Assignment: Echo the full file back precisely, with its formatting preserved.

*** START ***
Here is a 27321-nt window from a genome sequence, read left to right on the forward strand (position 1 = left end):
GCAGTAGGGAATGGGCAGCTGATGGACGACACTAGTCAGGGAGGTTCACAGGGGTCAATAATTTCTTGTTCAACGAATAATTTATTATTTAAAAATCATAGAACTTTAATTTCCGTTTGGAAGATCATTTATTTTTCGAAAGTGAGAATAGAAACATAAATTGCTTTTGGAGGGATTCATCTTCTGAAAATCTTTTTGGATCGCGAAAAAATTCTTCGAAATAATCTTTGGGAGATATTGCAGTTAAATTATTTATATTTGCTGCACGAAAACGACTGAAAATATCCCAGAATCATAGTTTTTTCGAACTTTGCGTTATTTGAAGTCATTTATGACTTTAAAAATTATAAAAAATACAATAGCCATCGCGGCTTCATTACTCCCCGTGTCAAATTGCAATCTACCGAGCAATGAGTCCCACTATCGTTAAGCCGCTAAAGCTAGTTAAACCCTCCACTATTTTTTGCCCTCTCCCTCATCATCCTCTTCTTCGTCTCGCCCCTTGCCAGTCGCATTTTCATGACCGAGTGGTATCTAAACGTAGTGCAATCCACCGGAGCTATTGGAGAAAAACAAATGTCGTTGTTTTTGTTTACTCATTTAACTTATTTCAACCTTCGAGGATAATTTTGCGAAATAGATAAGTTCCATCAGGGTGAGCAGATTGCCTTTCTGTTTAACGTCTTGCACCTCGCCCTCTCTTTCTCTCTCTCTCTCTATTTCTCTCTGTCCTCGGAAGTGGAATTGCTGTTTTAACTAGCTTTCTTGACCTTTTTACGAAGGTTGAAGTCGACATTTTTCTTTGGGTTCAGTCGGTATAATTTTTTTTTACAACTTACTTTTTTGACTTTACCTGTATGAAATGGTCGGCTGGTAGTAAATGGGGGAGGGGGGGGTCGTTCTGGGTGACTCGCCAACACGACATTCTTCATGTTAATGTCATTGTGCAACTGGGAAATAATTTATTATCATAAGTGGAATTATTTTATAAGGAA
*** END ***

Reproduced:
Here is a 27321-nt window from a genome sequence, read left to right on the forward strand (position 1 = left end):
GCAGTAGGGAATGGGCAGCTGATGGACGACACTAGTCAGGGAGGTTCACAGGGGTCAATAATTTCTTGTTCAACGAATAATTTATTATTTAAAAATCATAGAACTTTAATTTCCGTTTGGAAGATCATTTATTTTTCGAAAGTGAGAATAGAAACATAAATTGCTTTTGGAGGGATTCATCTTCTGAAAATCTTTTTGGATCGCGAAAAAATTCTTCGAAATAATCTTTGGGAGATATTGCAGTTAAATTATTTATATTTGCTGCACGAAAACGACTGAAAATATCCCAGAATCATAGTTTTTTCGAACTTTGCGTTATTTGAAGTCATTTATGACTTTAAAAATTATAAAAAATACAATAGCCATCGCGGCTTCATTACTCCCCGTGTCAAATTGCAATCTACCGAGCAATGAGTCCCACTATCGTTAAGCCGCTAAAGCTAGTTAAACCCTCCACTATTTTTTGCCCTCTCCCTCATCATCCTCTTCTTCGTCTCGCCCCTTGCCAGTCGCATTTTCATGACCGAGTGGTATCTAAACGTAGTGCAATCCACCGGAGCTATTGGAGAAAAACAAATGTCGTTGTTTTTGTTTACTCATTTAACTTATTTCAACCTTCGAGGATAATTTTGCGAAATAGATAAGTTCCATCAGGGTGAGCAGATTGCCTTTCTGTTTAACGTCTTGCACCTCGCCCTCTCTTTCTCTCTCTCTCTCTATTTCTCTCTGTCCTCGGAAGTGGAATTGCTGTTTTAACTAGCTTTCTTGACCTTTTTACGAAGGTTGAAGTCGACATTTTTCTTTGGGTTCAGTCGGTATAATTTTTTTTTACAACTTACTTTTTTGACTTTACCTGTATGAAATGGTCGGCTGGTAGTAAATGGGGGAGGGGGGGGTCGTTCTGGGTGACTCGCCAACACGACATTCTTCATGTTAATGTCATTGTGCAACTGGGAAATAATTTATTATCATAAGTGGAATTATTTTATAAGGAA